SAN ANTONIO, Texas -- National higher education leaders will join workforce development experts this spring at two innovative conferences designed to increase college and career opportunities for America’s fast-growing Hispanic communities.
The Hispanic Association of Colleges and Universities (HACU) is administering a federally funded partnership with colleges and universities in Texas and California to encourage new workforce education, training and job-placement initiatives targeting the nation’s youngest and largest ethnic population.
With funding from the Employment and Training Administration of the U.S. Department of Labor (DOL/ETA), HACU is enlisting the support of its member Hispanic-Serving Institutions, or HSIs, to meet Hispanic workforce training needs among students and non-students in targeted regions. HSIs, which have a student enrollment that is at least 25 percent Hispanic, serve the largest concentrations of Hispanic higher education students in the United States.
“Hispanics already make up one of every three new workers joining the U.S. workforce today; by 2050, the U.S. Labor Department projects that one of every two new workers joining the workforce will be Hispanic,” HACU President and CEO Antonio Flores said.
“Thanks to our remarkably productive partnership with DOL/ETA and our member colleges and universities, we can build a workforce development system that provides advanced skills and rewarding careers to a population that is going to have a tremendous impact on our nation’s future economic success and security,” Flores said.
Texas A&M University in Corpus Christi, a national leader in Hispanic education outreach to predominantly Hispanic communities throughout the Gulf Coast and Rio Grande Valley regions of Texas, is sponsoring a two-day conference, “HSI Connections: Links to Regional Prosperity,” March 20-21 at the HACU member campus.
Santa Monica College, which has earned national accolades for its innovative job training programs reaching residents throughout the Greater Los Angeles region of California, is sponsoring a two-day conference, “Innovative Opportunities: Strategic Partnerships for Excellence in Workforce Development,” May 8-9 in Santa Monica, California.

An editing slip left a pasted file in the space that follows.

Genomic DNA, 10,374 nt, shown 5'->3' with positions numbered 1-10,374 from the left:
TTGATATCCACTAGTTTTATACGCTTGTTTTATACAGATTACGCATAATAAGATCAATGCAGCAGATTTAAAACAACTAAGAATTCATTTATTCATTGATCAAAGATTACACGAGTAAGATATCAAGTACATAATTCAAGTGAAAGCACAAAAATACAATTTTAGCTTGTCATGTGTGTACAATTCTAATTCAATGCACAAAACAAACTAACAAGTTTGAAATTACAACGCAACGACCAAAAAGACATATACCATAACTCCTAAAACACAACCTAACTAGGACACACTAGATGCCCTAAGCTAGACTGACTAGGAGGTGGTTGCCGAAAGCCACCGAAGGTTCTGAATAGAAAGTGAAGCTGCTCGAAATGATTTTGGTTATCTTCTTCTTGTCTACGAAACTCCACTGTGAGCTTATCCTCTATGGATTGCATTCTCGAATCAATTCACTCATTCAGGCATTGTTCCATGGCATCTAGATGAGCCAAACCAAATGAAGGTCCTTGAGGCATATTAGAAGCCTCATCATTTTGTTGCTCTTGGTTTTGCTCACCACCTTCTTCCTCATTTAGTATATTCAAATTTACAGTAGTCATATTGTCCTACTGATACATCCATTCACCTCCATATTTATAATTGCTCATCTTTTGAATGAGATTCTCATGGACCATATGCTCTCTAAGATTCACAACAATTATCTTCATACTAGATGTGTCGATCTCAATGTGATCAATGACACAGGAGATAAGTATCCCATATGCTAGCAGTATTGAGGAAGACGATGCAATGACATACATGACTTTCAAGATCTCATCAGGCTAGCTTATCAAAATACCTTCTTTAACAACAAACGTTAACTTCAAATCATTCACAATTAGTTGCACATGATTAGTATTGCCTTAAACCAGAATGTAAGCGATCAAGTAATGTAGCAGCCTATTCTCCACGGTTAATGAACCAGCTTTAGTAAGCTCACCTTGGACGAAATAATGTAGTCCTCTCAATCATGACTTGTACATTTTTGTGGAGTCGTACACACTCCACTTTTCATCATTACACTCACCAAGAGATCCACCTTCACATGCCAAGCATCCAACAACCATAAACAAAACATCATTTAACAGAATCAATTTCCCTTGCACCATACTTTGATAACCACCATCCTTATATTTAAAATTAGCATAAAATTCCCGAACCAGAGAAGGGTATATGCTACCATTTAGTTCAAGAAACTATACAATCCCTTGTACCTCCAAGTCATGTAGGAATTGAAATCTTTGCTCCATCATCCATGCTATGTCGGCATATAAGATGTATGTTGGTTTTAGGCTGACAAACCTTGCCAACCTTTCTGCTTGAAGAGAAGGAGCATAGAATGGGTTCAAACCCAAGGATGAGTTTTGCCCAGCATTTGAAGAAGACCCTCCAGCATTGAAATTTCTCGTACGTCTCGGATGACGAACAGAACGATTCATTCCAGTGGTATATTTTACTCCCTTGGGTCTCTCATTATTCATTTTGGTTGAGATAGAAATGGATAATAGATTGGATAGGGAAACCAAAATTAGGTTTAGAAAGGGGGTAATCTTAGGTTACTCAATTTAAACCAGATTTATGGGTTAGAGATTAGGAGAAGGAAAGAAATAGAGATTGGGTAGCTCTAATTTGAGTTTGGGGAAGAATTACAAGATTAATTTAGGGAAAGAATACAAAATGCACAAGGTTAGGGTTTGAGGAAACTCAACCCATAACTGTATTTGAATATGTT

“Our partnership with a renowned four-year university and one of the nation’s leading two-year community colleges is testament to the proactive contributions that are being made by every sector of the higher education arena to building a better future for their communities and for all of us,” said Tony Leiva, HACU’s DOL/ETA Program Manager at HACU national headquarters in San Antonio, Texas.
“Employers and prospective employees everywhere have a stake in the pioneering workforce development efforts of these higher education institutions, especially in this uncertain economy,” Leiva said.
Workforce development leaders from community organizations, colleges, universities, nonprofit associations and government agency offices from throughout the United States will attend the conferences in Texas and California in a convergence of ideas and expertise focusing on Hispanic education and workforce training needs. Hispanics, a U.S. population group historically mired in disproportionately low-income occupations, also suffer the lowest high school and college graduation rates of any major population group.
HACU and the DOL/ETA in 1999 formed a partnership to directly address these statistics following passage of the national Workforce Investment Act of 1998. The Act dramatically overhauled the nation’s workforce training and employment system when it replaced the myriad, non-centralized programs of the Job Training Partnership Act. Old approaches were abandoned, and cities began adopting a one-stop approach that allows anyone to visit one central location for free access to services such as unemployment and social services, job placement, education, training and lifelong learning opportunities.
Since 1999, the HACU*DOL/ETA partnership has sponsored a series of conferences at locations throughout the country to actively engage HACU’s membership as frontline leaders in Hispanic higher education and community workforce training outreach initiatives.
HACU represents more than 340 colleges and universities that collectively serve three of every four of the nation’s 1.6 million Hispanic higher education students. An increasing number of these higher education institutions are becoming one-stop partners or housing one-stop centers as part of their involvement in Workforce Investment Act programs.
The Workforce Investment Act itself will be a major topic at the HACU*DOL/ETA conferences in Texas and California. Congress this year will revisit the Workforce Investment Act as part of a reauthorization process to determine what components of the five-year-old Act should continue to receive federal funding and support. HACU, through its government affairs office in Washington, D.C., is actively promoting efforts to make Hispanic outreach and involvement of the Hispanic higher education community a high priority in the reauthorized Act.
For more information, contact Tony Leiva, HACU’s DOL/ETA Program Manager, at (210) 692-3805. Ext. 3222. Or visit www.hacu.net.